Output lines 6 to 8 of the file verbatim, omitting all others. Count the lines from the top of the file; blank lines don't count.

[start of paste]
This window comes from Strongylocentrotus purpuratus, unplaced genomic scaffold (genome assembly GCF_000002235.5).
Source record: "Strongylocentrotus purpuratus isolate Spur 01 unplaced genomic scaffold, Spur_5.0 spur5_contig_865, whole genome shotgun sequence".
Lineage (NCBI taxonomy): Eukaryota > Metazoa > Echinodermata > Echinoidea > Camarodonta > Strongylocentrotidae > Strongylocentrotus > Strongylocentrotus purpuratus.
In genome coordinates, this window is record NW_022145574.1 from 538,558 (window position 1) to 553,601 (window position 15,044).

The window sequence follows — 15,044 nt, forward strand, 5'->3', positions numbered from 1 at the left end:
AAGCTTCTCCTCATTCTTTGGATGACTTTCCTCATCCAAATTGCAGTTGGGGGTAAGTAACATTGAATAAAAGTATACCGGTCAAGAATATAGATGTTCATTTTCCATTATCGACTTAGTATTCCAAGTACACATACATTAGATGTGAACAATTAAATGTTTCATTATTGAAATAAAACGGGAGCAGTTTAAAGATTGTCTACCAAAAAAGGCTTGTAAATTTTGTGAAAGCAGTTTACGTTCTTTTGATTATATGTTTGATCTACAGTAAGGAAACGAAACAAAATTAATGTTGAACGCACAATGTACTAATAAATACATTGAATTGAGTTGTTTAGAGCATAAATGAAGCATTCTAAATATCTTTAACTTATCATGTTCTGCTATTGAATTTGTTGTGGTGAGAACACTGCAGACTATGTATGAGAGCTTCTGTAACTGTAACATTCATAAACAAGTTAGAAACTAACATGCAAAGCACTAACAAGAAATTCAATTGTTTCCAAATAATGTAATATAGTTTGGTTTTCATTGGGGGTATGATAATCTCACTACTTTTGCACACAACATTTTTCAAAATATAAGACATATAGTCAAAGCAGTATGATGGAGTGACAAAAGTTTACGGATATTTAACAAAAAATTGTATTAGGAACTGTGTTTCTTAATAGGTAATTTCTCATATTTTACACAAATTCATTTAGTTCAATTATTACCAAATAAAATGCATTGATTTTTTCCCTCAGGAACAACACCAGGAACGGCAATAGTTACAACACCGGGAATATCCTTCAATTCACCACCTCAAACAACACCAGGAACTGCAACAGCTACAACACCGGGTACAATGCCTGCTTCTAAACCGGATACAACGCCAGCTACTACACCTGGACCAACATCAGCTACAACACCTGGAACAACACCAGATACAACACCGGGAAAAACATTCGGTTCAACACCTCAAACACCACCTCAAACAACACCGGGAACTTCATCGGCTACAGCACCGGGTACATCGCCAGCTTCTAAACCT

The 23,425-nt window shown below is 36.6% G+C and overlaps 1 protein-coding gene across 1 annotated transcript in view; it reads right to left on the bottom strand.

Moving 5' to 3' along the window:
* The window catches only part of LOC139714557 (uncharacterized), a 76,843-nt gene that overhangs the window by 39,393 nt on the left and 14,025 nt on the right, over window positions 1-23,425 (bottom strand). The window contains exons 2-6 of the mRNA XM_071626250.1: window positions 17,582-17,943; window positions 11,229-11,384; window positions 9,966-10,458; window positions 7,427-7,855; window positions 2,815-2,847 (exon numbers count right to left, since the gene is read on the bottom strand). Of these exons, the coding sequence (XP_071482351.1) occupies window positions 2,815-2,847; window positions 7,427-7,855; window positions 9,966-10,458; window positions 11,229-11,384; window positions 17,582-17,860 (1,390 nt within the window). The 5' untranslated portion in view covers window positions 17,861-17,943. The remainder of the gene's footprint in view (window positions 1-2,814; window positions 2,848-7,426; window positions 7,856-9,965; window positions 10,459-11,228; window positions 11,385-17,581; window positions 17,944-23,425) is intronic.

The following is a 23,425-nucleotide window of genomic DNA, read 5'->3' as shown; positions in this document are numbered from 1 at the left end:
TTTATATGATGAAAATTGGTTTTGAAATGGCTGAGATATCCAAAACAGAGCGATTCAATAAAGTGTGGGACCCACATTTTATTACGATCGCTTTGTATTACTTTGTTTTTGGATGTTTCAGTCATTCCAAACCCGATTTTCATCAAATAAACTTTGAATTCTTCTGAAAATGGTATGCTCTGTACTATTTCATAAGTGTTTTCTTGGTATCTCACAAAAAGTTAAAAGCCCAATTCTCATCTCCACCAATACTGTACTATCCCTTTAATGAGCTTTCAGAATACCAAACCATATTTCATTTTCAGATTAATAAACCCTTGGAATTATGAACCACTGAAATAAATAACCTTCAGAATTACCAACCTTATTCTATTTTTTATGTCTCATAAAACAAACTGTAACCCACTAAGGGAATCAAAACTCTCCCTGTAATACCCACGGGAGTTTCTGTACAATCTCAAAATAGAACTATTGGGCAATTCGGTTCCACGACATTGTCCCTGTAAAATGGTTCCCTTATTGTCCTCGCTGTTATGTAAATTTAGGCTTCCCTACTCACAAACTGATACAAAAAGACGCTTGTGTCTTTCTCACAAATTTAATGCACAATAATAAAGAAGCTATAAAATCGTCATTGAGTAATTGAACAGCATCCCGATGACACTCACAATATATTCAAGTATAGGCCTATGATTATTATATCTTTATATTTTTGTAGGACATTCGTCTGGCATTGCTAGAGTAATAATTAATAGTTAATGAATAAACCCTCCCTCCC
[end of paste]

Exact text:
AAGCTTCTCCTCATTCTTTGGATGACTTTCCTCATCCAAATTGCAGTTGGGGGTAAGTAACATTGAATAAAAGTATACCGGTCAAGAATATAGATGTTCATTTTCCATTATCGACTTAGTATTCCAAGTACACATACATTAGATGTGAACAATTAAATGTTTCATTATTGAAATAAAACGGGAGCAGTTTAAAGATTGTCTACCAAAAAAGGCTTGTAAATTTTGTGAAAGCAGTTTACGTTCTTTTGATTATATGTTTGATCTACAGTAAGGAAACGAAACAAAATTAATGTTGAACGCACAATGTACTAATAAATACATTGAATTGAGTTGTTTAGAGCATAAATGAAGCATTCTAAATATCTTTAACTTATCATGTTCTGCTATTGAATTTGTTGTGGTGAGAACACTGCAGACTATGTATGAGAGCTTCTGTAACTGTAACATTCATAAACAAGTTAGAAACTAACATGCAAAGCACTAACAAGAAATTCAATTGTTTCCAAATAATGTAATATAGTTTGGTTTTCATTGGGGGTATGATAATCTCACTACTTTTGCACACAACATTTTTCAAAATATAAGACATATAGTCAAAGCAGTATGATGGAGTGACAAAAGTTTACGGATATTTAACAAAAAATTGTATTAGGAACTGTGTTTCTTAATAGGTAATTTCTCATATTTTACACAAATTCATTTAGTTCAATTATTACCAAATAAAATGCATTGATTTTTTCCCTCAGGAACAACACCAGGAACGGCAATAGTTACAACACCGGGAATATCCTTCAATTCACCACCTCAAACAACACCAGGAACTGCAACAGCTACAACACCGGGTACAATGCCTGCTTCTAAACCGGATACAACGCCAGCTACTACACCTGGACCAACATCAGCTACAACACCTGGAACAACACCAGATACAACACCGGGAAAAACATTCGGTTCAACACCTCAAACACCACCTCAAACAACACCGGGAACTTCATCGGCTACAGCACCGGGTACATCGCCAGCTTCTAAACCT

The 23,425-nt window shown below is 36.6% G+C and overlaps 1 protein-coding gene across 1 annotated transcript in view; it reads right to left on the bottom strand.

Moving 5' to 3' along the window: